Traditionally, women with polycystic ovary syndrome (PCOS) have been treated with therapies aimed at relieving specific PCOS symptoms or health risks. Newer treatments being investigated at the University of Chicago Medicine and elsewhere also aim to address what may be a root cause of PCOS: insulin resistance. Many of these new therapies are designed to lower insulin levels, thus reducing production of testosterone.

Physicians and scientists at UChicago Medicine are also actively pursuing additional solutions for treating PCOS through ongoing clinical trials. In addition, we maintain a current database of more than 700 patients with PCOS. This helps us to monitor progress and changes that may occur over many years of treatment and identify new trends in the disease.

PCOS Treatment Options

Our expert physicians may prescribe various therapies to target specific symptoms and health risks associated with polycystic ovary syndrome (PCOS):

Our expert physicians may prescribe various therapies to target specific symptoms and health risks associated with polycystic ovary syndrome (PCOS):

Oral Contraceptives

Oral contraceptives (birth control pills) contain a combination of hormones (estrogen and progesterone). Used properly, oral contraceptives can ensure that women with PCOS menstruate every four weeks. This, in turn, lowers the risk of endometrial cancer, which is higher in women with PCOS because they do not menstruate regularly and properly shed the endometrial lining.


Anti-androgenic agents, such as spironolactone, block the effect of androgens (male hormones, including testosterone). In high doses, anti-androgens can reduce unwanted hair growth and acne.

Infertility Treatments

Many assisted-reproduction techniques are available for women who have difficulty conceiving because of PCOS. Working with UChicago Medicine experts in reproductive endocrinology, the Center for Polycystic Ovary Syndrome offers a full spectrum of standard and innovative fertility therapies — from oral and injectible medications that stimulate ovulation to advanced in vitro fertilization techniques, including use of donor eggs.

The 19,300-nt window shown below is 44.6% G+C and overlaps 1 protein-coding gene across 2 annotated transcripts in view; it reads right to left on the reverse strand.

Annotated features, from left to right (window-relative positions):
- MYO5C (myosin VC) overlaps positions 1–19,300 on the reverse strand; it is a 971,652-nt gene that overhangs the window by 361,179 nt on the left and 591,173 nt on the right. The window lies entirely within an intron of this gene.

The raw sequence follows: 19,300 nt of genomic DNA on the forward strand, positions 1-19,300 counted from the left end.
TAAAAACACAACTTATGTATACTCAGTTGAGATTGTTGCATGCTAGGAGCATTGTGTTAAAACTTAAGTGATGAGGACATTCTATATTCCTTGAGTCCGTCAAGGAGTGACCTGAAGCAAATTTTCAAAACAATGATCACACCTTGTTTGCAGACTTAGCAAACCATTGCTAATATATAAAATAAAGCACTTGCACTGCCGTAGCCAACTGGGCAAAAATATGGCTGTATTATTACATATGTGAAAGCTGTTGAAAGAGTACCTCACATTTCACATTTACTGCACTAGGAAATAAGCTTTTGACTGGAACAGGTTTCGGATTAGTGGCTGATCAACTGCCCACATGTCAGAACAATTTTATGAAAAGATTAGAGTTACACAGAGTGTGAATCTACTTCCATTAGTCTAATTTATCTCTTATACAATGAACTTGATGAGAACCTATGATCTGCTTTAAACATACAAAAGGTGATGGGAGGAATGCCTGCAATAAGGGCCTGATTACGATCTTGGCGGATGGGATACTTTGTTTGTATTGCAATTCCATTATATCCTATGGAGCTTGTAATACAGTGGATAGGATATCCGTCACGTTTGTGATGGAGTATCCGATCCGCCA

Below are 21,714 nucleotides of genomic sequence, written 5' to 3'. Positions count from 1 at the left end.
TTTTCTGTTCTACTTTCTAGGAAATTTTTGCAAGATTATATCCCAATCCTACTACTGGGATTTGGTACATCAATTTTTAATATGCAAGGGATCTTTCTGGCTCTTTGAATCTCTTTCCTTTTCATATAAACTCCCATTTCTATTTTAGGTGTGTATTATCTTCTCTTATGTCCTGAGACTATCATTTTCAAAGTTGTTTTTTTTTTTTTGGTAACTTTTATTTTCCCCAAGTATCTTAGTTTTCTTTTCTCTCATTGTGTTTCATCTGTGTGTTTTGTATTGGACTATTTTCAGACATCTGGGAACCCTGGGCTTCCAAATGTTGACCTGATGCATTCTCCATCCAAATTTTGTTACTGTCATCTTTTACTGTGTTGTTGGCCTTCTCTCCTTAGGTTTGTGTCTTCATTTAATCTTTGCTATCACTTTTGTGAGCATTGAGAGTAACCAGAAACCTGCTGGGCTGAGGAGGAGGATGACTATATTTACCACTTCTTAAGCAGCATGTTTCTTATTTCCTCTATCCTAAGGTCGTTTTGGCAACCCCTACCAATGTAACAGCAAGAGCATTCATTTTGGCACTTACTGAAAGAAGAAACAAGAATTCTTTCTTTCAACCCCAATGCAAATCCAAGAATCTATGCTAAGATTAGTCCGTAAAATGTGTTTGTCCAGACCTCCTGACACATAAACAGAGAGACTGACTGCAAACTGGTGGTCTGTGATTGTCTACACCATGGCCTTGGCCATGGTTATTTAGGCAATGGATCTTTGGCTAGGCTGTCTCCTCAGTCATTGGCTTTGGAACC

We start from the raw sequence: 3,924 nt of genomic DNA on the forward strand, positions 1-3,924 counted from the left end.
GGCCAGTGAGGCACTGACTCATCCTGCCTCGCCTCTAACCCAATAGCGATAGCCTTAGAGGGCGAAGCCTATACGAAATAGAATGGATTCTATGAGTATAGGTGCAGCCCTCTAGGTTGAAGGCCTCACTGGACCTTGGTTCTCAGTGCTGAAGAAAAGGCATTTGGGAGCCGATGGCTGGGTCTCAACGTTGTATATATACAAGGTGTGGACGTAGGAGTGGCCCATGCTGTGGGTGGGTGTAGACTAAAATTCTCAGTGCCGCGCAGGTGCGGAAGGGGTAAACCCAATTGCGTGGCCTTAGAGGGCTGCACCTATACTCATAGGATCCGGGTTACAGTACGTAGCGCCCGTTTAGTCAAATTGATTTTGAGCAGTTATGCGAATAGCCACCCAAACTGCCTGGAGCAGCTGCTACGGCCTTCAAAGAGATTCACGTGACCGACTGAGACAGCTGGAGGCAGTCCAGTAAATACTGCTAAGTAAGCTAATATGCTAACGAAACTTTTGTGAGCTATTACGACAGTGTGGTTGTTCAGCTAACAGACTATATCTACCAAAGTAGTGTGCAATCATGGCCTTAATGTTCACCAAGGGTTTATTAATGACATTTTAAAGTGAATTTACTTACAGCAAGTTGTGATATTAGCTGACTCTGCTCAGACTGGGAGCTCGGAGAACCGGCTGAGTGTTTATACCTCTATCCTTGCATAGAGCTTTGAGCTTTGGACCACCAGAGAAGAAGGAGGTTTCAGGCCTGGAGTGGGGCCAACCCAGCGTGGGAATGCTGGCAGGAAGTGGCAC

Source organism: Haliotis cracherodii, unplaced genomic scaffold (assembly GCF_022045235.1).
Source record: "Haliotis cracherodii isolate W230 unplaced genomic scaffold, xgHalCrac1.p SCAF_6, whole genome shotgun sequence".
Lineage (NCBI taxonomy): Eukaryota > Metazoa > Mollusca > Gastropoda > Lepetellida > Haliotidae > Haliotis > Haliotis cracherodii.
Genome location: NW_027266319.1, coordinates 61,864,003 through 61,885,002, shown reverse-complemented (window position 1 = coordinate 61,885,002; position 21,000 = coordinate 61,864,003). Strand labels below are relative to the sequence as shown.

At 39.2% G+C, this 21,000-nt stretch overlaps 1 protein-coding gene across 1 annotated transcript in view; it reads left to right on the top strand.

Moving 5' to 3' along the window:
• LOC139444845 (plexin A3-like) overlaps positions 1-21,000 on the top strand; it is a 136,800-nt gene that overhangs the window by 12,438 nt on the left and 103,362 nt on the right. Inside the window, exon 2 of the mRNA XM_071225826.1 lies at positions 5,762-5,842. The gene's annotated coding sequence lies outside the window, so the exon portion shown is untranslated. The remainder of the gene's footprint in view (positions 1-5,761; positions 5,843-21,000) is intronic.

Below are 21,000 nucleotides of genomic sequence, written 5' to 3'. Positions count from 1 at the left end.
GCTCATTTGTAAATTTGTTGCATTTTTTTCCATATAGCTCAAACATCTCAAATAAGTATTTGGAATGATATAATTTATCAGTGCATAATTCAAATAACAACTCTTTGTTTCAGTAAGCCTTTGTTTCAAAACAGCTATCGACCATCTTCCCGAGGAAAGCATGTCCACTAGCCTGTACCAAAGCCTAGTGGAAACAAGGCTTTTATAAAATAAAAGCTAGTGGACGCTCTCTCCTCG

New evidence suggests that using medications that lower insulin levels in the blood may be effective in restoring menstruation and reducing some of the health risks associated with PCOS. Lowering insulin levels also helps to reduce the production of testosterone, thus diminishing many of the symptoms associated with excess testosterone: hair growth on the body, alopecia (scalp hair loss), acne and possibly cardiovascular risk.

Pioglitazone (Actos®) and Rosiglitazone (Avandia®) are insulin-sensitizing agents that improve glucose tolerance and insulin resistance. These drugs are approved by the Food and Drug Administration (FDA) for the treatment of diabetes. Although they are not approved for treatment of PCOS, they have been shown to be effective for this purpose in many studies.

Metformin (Glucophage®) is an insulin-lowering drug. It is approved by the FDA as a treatment for diabetes, but is not yet FDA-approved for use in treating PCOS. In clinical trials, metformin has been shown to be very effective in restoring menstrual cycles in many, but not all, patients with PCOS.

Our clinical studies for PCOS are supported by the National Institutes of Health (NIH). Many of these trials are run through our Clinical Research Center (CRC) at the medical center.

Currently, we are conducting studies on the following:

  • Causes for the increased risk of diabetes in women with PCOS
  • The familial basis for PCOS and the related pattern of diabetes
  • Studies of the relationship between obstructive sleep apnea and PCOS

For more information, or to determine if you are eligible for any of these studies, please contact us at 773-702-4295.

Many non-medical approaches can relieve or reduce specific symptoms. These include:

Weight Loss

Weight loss achieved through dietary changes and exercise can help women with PCOS in several ways. Like men and women without PCOS, losing weight reduces a person's risk of cardiovascular disease and non-insulin dependent (type 2) diabetes. Weight loss also helps to lower the level of insulin in the body which, in turn, reduces the ovaries' production of testosterone.

Losing weight can be quite challenging for women with PCOS. UChicago Medicine's Weight Management Program can help women with PCOS identify an approach that works best for them. Many women with PCOS follow a low-carbohydrate diet designed to lose or maintain their weight.


Electrolysis can eliminate or decrease unwanted hair. During electrolysis, individual hair follicles are destroyed by using an electric current.

Laser Hair Removal

The removal of body hair through the use of laser treatment appears to be both effective and permanent.